Suddenly the knowledge acquired through years of hedonistic rock climbing had gained purpose for something actually meaningful. In the dark of the night, we sprang into action to establish belay anchors, set up ropes and harness in. Armed with government issued B-grade super soakers, we lowered into the black abyss to fight the fires of Hades.

Operating on two ropes to attack the inferno from both sides, we could feel the searing heat as we approached downwards. The pyre snarled loudly as small pine trees were devoured whole and the boughs exploded with crackling flames. The fire hissed in exasperation as we blasted it with water. The earth sizzled and steamed. The super soakers quickly ran dry and required replenishment. So did our beers.

In the illumination of the flame, the granite crystals sparkled as we ascended the 5.8 slab to arrive back at the top plateau. We took off the backpacks so the fire fighters could refill their super soakers at the truck and so that we could replenish our beers at the cooler. Though there was a fire burning below, we had caught it early enough so that it was still tame in comparison to a large forest fire hectares in size. The social atmosphere was relaxed and comradely. We appreciated the fire fighters’ daily heroism and they appreciated our assistance on tonight’s call. The fire fighters were a great batch of fellas and were consummate professionals. Despite their obvious thirst, they refused the ice-cold beers we offered.

But it wasn’t all fellas, there was a super cute blonde female amongst the group of volunteers. She was even a fellow rock climber! A babely heroine! We flirted and suggested she rappel in to show the boys how its done. She demurely declined. Rock climbing and fire fighting combined? Wouldn’t that be straight out of her dreams? We were mystified by the forbearance. Then again, the lot of us were middle-aged unmarried men who clearly didn’t understand women. Must have been against regulations.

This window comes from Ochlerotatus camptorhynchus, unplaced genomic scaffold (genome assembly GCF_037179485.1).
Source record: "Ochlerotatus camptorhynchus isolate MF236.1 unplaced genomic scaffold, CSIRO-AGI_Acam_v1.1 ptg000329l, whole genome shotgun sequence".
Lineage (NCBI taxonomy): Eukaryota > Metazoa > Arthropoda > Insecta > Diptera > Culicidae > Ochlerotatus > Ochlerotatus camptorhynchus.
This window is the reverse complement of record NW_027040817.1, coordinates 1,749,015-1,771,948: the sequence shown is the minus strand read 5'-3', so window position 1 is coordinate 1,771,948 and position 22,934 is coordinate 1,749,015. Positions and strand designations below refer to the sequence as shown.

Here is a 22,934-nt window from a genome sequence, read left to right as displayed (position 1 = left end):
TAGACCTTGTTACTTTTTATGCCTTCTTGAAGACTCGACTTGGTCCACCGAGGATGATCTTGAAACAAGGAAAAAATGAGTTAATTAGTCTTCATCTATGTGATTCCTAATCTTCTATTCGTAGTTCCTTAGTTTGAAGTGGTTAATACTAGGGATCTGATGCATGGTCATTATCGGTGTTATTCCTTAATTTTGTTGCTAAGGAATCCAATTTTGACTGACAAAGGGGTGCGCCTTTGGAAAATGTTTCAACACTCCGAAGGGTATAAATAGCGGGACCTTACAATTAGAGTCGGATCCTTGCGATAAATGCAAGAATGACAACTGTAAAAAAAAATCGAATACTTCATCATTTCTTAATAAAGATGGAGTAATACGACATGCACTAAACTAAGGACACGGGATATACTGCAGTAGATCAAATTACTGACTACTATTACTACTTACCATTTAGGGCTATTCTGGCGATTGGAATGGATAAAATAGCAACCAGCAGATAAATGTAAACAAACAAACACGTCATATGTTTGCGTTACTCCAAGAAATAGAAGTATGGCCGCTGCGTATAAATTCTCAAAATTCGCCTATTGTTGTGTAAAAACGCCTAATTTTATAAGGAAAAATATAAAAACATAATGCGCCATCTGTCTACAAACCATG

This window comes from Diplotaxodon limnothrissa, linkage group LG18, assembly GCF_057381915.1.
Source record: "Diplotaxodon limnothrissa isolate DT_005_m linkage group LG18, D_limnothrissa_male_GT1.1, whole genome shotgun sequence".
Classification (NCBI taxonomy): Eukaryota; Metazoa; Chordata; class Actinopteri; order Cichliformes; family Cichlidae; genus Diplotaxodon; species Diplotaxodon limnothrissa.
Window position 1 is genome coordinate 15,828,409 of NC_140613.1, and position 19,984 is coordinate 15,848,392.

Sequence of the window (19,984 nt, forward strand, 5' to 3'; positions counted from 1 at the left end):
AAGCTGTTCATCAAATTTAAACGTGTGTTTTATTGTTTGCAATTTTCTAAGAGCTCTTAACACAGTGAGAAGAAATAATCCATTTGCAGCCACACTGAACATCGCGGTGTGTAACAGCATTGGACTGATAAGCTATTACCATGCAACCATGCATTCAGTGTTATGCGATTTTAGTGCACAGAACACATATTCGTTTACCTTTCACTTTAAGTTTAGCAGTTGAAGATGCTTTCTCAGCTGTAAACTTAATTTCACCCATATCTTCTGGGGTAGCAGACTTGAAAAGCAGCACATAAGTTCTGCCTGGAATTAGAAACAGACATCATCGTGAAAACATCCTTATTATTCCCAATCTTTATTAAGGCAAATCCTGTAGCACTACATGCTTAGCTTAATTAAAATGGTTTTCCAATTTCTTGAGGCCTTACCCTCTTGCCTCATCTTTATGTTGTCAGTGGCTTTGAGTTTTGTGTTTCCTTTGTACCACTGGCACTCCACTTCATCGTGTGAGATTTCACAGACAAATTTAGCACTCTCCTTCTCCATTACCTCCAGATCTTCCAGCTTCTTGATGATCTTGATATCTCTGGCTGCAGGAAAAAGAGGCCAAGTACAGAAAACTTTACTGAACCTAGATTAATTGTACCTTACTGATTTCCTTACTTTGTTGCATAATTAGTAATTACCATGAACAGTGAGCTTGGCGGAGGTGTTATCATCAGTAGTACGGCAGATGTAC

Descending once more, we dropped a third rope to pull the backpacks up to be refilled by the fire department. Shuttling water up and down the cliff in this fashion, we efficiently contained the fire before it could spread further. Full-size fire extinguishers arrived on scene and we lowered them down to truly smother the fire. The fire chief had stated the fire wouldn’t be properly extinguished until we could “stick your hand right in her”. It wouldn’t be until 1:30 AM that the job would be considered complete with the fire’s hymen safely penetrated.

Admittedly, it was a fun and exciting night op. It was gratifying to have the rock climbing knowledge be put to good societal use. And there is an important lesson to be drawn from the experience.

The fire was almost certainly caused by some oblivious stooge having a cigarette or joint at the view point and discarding their butt down the cliff. Had we not spotted the fire so quickly, it would have quickly spread and potentially torched the whole Malamute. Forest fires are regularly caused by such mindless disposals. Do we not want to prevent beautiful places from being destroyed by carelessness? Shouldn’t we try to keep our surroundings litter free and pristine?